The Role of Building Occupants in Reducing Carbon Footprint

By Phillip Saieg and Tom Prugh  
OTHER PARTS OF THIS ARTICLEPt. 1: Existing Buildings Have Big Impact on Carbon FootprintPt. 2: What Are the Three Scopes of Greenhouse-Gas Emissions?Pt. 3: The Role of Recommissioning in Reducing Carbon FootprintPt. 4: This PagePt. 5: Alliance Walks the Talk With LEED Certification

Apart from thermostats, relays, motors, blowers, burners and valves, managers often neglect occupants’ potential impact on equipment performance and efficiency. In most commercial and institutional buildings, the prevailing practice for decades has been to eliminate occupant control by caulking the windows shut and automating equipment such as HVAC and lighting systems.

In a world of cheap energy and no worries about carbon, these practices might be effective and acceptable. But the need to reduce energy use demands that managers include occupants as part of their energy- and carbon-reduction strategies. Doing so can enlist occupant cooperation and make them allies of efficiency.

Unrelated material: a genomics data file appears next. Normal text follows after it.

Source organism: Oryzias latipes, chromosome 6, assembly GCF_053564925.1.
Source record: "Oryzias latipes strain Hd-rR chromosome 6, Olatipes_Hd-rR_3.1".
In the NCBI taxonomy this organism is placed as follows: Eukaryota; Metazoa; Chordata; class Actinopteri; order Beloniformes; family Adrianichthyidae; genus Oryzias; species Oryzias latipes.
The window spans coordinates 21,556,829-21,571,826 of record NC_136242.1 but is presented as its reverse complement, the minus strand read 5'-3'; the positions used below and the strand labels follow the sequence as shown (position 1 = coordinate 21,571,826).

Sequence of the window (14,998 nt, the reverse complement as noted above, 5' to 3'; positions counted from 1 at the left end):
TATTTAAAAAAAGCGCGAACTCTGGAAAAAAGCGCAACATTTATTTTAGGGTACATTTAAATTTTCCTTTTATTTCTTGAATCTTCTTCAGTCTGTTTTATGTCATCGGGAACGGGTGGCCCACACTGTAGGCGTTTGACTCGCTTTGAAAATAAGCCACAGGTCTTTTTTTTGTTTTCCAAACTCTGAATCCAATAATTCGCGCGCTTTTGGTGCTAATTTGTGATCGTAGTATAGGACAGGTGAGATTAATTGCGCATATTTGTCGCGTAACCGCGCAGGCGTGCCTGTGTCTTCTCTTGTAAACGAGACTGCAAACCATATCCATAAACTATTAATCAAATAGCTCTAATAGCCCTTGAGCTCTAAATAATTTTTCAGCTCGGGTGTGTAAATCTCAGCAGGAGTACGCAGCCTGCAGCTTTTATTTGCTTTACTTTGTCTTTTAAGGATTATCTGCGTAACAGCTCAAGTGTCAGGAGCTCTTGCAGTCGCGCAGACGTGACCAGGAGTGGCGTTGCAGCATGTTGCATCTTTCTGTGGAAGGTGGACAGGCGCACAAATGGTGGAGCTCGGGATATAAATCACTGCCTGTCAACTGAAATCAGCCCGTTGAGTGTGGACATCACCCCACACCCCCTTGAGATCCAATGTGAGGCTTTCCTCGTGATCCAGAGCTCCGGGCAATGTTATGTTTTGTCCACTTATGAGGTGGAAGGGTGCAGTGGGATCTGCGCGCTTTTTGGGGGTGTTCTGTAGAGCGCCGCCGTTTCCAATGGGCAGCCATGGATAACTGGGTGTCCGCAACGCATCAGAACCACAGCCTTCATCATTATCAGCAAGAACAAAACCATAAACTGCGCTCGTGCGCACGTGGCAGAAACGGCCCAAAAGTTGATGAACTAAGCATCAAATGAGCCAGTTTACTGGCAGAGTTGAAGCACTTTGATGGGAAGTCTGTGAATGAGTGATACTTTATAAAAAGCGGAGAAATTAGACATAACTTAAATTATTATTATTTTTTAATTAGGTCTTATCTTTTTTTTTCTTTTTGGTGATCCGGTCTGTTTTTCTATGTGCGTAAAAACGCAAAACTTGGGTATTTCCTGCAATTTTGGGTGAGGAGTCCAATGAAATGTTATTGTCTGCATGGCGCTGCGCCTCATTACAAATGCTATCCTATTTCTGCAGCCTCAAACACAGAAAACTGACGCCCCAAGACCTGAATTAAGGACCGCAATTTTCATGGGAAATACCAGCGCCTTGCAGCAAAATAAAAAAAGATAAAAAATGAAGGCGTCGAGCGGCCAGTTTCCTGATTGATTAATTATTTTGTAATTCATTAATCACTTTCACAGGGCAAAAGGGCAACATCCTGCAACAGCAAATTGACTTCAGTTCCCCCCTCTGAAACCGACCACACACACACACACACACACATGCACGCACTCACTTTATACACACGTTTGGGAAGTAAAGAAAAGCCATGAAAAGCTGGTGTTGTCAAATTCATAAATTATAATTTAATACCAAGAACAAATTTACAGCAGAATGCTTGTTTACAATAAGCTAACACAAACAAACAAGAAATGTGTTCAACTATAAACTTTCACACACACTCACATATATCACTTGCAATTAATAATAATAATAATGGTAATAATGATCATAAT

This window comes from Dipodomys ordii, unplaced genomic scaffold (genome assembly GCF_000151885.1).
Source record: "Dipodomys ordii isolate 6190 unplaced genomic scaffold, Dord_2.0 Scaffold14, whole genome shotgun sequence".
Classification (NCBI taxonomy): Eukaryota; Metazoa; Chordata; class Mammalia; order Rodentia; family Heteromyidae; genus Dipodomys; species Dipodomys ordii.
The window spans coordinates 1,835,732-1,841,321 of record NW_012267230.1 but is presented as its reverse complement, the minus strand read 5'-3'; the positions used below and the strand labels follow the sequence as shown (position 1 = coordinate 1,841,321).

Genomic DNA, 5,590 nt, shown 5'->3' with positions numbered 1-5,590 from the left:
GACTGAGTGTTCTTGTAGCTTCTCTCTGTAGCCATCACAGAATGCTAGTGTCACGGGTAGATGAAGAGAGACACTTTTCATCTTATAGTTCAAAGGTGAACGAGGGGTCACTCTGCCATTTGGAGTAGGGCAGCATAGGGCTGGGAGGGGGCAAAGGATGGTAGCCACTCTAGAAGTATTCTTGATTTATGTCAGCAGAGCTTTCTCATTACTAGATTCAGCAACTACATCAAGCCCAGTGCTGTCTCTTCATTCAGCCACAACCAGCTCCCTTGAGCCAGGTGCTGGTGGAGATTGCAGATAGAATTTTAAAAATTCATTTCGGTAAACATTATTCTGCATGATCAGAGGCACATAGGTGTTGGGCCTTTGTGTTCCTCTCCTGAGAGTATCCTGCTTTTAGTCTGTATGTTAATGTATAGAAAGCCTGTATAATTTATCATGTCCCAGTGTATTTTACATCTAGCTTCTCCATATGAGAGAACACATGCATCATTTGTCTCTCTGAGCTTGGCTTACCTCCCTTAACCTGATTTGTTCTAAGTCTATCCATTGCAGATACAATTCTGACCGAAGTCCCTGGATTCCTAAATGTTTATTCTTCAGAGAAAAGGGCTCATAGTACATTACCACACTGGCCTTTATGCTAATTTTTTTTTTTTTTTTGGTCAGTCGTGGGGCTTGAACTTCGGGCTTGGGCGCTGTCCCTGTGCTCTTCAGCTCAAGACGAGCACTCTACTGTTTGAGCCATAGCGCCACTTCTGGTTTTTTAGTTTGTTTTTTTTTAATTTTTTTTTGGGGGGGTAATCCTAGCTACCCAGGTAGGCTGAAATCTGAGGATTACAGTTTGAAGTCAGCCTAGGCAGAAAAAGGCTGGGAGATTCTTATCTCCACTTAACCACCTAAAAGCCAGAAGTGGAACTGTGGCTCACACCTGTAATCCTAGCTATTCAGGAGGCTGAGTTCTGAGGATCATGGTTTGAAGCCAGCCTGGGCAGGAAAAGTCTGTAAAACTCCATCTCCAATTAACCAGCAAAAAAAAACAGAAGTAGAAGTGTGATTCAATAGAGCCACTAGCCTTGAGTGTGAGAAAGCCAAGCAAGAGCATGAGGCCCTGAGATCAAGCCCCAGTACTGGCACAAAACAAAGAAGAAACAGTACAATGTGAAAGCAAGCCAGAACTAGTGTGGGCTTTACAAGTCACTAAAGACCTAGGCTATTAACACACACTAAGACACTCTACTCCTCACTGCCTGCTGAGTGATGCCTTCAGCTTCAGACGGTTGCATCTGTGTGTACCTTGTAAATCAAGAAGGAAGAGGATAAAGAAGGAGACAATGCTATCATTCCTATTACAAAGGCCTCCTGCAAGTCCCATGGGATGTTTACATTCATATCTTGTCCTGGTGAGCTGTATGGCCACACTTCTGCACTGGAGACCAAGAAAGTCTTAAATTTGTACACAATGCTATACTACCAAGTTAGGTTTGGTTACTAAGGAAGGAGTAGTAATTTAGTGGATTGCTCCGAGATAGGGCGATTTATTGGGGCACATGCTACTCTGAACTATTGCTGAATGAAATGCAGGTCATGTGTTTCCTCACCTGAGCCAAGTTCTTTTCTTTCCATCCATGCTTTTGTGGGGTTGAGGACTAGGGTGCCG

Some of the available options to build occupant support might surprise even experienced facility professionals. For example, open office spaces, rather than corridor-connected individual offices, can improve comfort and reduce heating and cooling loads by allowing air to circulate more freely and eliminating hot and cold spots.

But “open” often means cubicles. Going a step further and eliminating the cubicle walls – and the illusion of privacy they present – can create a more productive office. The environment is quieter and allows for more daylight and better exterior views.

Another example involves plug loads, which account for an average of about 15 percent of a building’s energy use. Managers can reduce this load by asking occupants to share services and equipment, such as copiers and printers. Having centrally located, community printers encourages less sedentary behavior, discourages over-printing, and reduces appliance demand.

For these arrangements to work well, managers must engage occupants in their creation and secure buy-in by consulting them and potentially offering incentives.

Existing buildings are an indispensable part of a sustainable future. Facility managers must make them do more with less, shrink their carbon footprints, and configure them to support healthy indoor environments.

Many options exist for achieving these goals, and organizations can view these options as investments that not only save money but also improve worker productivity and occupant satisfaction.

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  posted on 5/1/2011   Article Use Policy

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